walking fern

(Asplenium rhizophyllum)

Conservation Status
walking fern
Photo by Nancy Falkum
  IUCN Red List

not listed

     
  NatureServe

N5 - Secure

SNR - Unranked

     
  Minnesota

not listed

     
           
           
           
 
Description
 
 

Walking fern is a small, attractive, easily identified fern. It occurs in North America from Quebec to Florida west to Manitoba and Arkansas. It reaches the western extent of its range in Minnesota, where it occurs in the Driftless Area in the southeast, north to the Metro Area, with scattered occurrences in Todd, Morrison, Nicollet, and Blue Earth Counties. It is also cultivated. Its unique appearance makes it one of the most easily recognized ferns in Minnesota. It is found on moss-covered cliff faces and crevices of rock outcroppings where it is protected from the wind. It grows in moist, humid conditions on thin, rocky, limey (calcareous) soil under dense or partial shade. It sometimes grows on fallen logs or on soil. It rarely grows on sandstone.

Walking fern is low growing, 1 to 6 in height, perennial fern that rises on a tuft of leaves from the crown of a short, slender, erect, underground stem (rhizome) and slender, fibrous roots.

The leaf stalk, variously called the stipe or the petiole, is slender, flattened, and grooved above. It is reddish-brown and sometimes shiny at the base, becoming dull and green near the top. It can vary greatly in length, from 316 (0.5 cm) long and 0.1 times as long as the blade, to 4¾ (12 cm) long and 1.5 times longer than the blade. There are dark brown, narrowly triangular scales at the base and minute, club-shaped hairs near the top.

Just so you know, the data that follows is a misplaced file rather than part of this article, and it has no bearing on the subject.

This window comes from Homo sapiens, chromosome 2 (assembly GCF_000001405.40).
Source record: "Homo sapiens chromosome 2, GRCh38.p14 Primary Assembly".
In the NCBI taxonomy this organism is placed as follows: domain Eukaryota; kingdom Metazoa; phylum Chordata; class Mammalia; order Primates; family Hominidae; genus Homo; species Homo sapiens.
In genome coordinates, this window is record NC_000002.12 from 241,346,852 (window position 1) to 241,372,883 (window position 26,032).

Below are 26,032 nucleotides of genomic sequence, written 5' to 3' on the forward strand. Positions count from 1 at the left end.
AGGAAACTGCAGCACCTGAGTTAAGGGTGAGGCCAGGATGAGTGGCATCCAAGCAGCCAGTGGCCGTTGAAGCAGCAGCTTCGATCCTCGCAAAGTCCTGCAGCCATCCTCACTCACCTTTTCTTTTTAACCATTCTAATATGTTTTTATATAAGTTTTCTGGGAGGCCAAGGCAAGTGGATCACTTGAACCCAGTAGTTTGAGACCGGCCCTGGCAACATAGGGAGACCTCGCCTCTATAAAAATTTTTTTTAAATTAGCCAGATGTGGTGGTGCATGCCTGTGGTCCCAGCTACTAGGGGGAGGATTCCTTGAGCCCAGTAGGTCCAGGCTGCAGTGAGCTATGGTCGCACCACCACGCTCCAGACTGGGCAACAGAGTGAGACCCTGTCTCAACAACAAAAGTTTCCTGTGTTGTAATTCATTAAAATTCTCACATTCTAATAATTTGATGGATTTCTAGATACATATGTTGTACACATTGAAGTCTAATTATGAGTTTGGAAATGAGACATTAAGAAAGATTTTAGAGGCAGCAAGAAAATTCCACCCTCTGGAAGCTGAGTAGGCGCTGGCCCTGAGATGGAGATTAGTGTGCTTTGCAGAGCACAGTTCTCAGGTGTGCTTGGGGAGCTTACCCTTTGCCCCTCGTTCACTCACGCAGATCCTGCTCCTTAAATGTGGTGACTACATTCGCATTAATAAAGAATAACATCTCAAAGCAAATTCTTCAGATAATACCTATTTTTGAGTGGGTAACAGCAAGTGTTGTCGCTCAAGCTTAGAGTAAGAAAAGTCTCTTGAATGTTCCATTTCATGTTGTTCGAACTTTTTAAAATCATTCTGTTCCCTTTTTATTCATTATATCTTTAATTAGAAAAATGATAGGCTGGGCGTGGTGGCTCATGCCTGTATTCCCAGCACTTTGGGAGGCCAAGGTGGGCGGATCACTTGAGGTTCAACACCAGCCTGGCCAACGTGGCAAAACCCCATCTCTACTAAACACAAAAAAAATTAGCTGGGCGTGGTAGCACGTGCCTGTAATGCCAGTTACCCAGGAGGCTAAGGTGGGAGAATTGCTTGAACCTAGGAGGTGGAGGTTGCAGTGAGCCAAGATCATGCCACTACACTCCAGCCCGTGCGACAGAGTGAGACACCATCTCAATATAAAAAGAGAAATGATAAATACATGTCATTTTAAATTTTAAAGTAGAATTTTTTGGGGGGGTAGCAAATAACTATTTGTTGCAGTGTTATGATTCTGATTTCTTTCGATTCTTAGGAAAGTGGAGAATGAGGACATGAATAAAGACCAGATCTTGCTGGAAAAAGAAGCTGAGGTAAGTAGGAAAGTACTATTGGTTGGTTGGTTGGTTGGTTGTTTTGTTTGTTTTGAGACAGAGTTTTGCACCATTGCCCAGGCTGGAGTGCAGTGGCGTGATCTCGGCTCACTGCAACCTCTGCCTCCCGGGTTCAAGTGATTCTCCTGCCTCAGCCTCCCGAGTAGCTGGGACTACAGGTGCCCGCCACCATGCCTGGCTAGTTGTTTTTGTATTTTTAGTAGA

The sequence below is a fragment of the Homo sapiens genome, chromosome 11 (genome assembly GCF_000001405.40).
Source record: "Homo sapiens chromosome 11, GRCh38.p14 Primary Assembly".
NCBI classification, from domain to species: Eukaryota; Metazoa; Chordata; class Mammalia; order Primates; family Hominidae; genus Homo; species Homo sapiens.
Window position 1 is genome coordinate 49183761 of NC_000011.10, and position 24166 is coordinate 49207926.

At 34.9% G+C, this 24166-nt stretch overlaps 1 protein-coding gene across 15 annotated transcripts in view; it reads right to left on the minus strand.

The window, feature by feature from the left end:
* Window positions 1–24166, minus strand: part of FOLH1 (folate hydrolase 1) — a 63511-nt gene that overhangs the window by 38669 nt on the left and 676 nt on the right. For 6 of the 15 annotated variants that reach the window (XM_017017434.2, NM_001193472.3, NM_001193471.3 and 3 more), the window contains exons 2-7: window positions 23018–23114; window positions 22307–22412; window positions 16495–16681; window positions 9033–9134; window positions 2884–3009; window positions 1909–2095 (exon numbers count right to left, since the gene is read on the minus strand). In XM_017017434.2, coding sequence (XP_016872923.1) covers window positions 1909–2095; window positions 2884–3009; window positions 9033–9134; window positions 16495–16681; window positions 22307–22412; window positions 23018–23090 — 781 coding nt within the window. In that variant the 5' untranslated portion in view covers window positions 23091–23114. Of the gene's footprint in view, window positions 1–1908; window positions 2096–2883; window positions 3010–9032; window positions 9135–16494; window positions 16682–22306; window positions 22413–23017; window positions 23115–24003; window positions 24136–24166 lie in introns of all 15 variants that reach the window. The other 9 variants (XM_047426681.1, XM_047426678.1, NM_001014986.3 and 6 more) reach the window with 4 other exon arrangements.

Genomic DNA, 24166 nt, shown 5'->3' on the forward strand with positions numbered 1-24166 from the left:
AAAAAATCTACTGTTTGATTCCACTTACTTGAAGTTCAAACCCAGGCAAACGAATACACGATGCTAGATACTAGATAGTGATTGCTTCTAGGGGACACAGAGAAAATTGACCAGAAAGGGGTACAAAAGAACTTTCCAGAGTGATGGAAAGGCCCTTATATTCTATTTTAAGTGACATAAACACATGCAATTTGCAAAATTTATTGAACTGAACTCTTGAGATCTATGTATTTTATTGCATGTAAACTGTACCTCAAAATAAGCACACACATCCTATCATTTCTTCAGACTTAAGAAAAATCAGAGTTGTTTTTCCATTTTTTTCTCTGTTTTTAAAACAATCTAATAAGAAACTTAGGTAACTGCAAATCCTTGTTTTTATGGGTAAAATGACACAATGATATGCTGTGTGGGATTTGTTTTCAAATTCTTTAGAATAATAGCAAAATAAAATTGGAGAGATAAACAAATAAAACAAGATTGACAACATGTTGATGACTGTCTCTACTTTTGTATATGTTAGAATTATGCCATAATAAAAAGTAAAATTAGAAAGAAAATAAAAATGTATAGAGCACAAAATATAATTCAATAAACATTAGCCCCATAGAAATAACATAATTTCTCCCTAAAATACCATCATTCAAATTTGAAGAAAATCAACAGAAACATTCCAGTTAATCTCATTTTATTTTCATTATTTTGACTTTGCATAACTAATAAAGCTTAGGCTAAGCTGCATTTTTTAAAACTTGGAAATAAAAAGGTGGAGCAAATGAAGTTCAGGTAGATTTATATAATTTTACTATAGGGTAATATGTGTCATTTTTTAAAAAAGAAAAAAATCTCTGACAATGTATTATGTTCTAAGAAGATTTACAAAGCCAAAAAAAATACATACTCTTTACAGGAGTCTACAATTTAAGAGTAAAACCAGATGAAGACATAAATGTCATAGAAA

The blade varies greatly in size and shape, even on the same plant. It is leathery, undivided, narrowly triangular to linear lance-shaped, to 11¾ (1 to 30 cm) long, and 316 to 2 (0.5 to 5.0 cm) wide. The base of the blade may be heart-shaped (cordate), arrowhead-shaped with the lobes turned outward (hastate), or have ear-like lobes (auriculate). The tip may be rounded or very long and thin. When long and thin the leaf will root at the tip when it touches the ground, giving rise to a new plant. This is the feature that gives the fern its common name. The upper surface is dark green and hairless. The lower surface is pale green and hairless or sparsely hairy. The margins may be flat or slightly wavy. The lateral veins branch and rejoin before reaching the margin, forming an intertwining network with well-defined open areas near the midrib. Sterile leaves are similar in shape but smaller in size than fertile leaves.

The reproductive structures are born on the underside of the blade. There are numerous elongated clusters (sora) of spore-bearing cases (sporangia) scattered irregularly along the lateral veins on each side of the midrib. The flap of tissue covering each sorus (indusium) is inconspicuous and is attached to one side. There are 64 spores in each sporangium.

 
     
 

Height

 
 

1 to 6

 
     
 

Similar Species

 
  No similar species in North America  
     
 
Habitat
 
 

Moist. Moss covered cliff faces and rock outcroppings. Full shade. Thin, rocky, calcareous soil.

 
     
 
Biology
 
 

Sporulation

 
 

May to October

 
     
 

Pests and Diseases

 
 

 

 
     
 
Use
 
 

 

 
     
 
Distribution
 
 

Distribution Map

 

Sources

2, 3, 4, 5, 7, 24, 28, 29, 30.

 
  12/21/2020      
         
 

Nativity

 
 

Native

 
         
 

Occurrence

 
 

Somewhat rare and local

 
         
 
Taxonomy
 
  Kingdom Plantae (green algae and land plants)  
  Subkingdom Viridiplantae (green plants)  
  Infrakingdom Streptophyta (land plants and green algae)  
  Superdivision Embryophyta (land plants)  
  Division Tracheophyta (vascular plants)  
  Subdivision Polypodiophytina  
  Class Polypodiopsida (ferns)  
  Subclass Polypodiidae  
 

Order

Polypodiales (true ferns)  
 

Suborder

Aspleniineae  
 

Family

Aspleniaceae (spleenworts)  
 

Genus